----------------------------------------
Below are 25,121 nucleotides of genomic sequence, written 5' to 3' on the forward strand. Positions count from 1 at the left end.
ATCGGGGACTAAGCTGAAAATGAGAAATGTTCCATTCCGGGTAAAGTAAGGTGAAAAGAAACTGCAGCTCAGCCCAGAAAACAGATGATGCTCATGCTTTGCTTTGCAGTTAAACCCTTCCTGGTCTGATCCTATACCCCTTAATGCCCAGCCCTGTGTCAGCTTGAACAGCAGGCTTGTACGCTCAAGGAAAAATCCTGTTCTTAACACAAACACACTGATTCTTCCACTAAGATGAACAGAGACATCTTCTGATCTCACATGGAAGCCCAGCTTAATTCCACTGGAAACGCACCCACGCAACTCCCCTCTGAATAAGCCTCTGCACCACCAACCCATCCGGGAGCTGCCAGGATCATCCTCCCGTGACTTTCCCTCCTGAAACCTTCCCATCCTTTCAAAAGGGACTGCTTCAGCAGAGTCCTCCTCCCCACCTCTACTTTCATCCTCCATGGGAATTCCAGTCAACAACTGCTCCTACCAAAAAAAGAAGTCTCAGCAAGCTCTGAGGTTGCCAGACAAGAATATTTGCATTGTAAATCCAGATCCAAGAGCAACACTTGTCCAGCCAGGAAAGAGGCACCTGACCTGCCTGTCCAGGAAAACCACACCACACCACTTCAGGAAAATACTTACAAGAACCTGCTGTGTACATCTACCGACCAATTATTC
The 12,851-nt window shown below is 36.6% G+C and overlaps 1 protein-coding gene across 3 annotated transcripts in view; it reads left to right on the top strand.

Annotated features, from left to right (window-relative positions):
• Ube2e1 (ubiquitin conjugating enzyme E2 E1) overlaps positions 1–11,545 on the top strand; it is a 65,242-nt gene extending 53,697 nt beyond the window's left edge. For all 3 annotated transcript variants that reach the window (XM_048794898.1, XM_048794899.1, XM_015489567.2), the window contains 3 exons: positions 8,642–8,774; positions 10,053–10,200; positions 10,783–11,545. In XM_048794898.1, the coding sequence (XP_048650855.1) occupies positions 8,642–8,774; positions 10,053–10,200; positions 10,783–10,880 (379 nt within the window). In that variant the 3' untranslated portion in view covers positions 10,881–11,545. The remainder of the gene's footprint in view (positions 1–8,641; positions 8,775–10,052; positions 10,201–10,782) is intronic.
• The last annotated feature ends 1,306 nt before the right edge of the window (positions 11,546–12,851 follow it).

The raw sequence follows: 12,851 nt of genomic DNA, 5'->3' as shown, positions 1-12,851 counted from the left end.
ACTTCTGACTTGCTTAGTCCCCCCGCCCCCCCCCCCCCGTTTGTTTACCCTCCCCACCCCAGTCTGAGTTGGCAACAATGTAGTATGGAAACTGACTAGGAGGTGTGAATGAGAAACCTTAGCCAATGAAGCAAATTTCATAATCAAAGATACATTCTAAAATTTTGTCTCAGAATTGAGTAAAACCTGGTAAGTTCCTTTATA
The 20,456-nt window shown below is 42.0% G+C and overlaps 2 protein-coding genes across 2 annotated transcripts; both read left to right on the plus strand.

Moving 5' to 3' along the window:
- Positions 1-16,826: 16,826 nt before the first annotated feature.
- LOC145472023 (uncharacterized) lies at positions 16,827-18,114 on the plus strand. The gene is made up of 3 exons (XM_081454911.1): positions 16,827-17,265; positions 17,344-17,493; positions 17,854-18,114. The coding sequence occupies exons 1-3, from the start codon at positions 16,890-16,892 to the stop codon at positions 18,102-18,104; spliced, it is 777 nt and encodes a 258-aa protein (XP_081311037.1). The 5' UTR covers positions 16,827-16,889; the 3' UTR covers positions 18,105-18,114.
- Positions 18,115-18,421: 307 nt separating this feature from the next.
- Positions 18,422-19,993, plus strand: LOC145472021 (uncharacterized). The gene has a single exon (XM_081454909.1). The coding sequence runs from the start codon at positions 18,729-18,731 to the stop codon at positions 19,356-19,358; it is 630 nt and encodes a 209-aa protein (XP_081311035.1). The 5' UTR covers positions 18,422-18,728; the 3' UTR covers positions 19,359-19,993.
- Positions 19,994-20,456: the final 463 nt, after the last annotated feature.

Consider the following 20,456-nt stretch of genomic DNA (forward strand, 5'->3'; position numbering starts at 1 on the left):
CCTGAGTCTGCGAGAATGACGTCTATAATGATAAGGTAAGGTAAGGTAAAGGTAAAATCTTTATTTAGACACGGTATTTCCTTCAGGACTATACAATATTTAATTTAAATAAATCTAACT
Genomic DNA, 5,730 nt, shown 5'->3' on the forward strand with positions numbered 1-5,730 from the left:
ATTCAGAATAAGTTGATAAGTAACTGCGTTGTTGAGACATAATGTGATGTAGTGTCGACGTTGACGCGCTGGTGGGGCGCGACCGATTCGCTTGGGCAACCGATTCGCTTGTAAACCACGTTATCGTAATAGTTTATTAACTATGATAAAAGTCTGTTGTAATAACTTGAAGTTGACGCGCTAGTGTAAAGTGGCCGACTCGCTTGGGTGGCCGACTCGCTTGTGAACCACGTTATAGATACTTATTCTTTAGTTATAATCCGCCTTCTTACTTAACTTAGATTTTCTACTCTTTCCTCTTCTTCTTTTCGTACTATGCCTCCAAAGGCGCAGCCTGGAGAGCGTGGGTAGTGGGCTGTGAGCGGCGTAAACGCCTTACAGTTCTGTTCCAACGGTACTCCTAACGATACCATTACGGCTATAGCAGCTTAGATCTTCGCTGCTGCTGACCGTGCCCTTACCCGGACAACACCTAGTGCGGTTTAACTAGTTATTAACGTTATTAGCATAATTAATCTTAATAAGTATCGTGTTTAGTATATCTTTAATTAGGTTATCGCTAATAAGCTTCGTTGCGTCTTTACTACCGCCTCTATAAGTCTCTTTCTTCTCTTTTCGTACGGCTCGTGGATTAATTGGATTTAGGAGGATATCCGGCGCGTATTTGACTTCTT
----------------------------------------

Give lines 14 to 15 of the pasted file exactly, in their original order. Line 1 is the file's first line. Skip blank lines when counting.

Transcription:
- Positions 18,422-19,993, plus strand: LOC145472021 (uncharacterized). The gene has a single exon (XM_081454909.1). The coding sequence runs from the start codon at positions 18,729-18,731 to the stop codon at positions 19,356-19,358; it is 630 nt and encodes a 209-aa protein (XP_081311035.1). The 5' UTR covers positions 18,422-18,728; the 3' UTR covers positions 19,359-19,993.
- Positions 19,994-20,456: the final 463 nt, after the last annotated feature.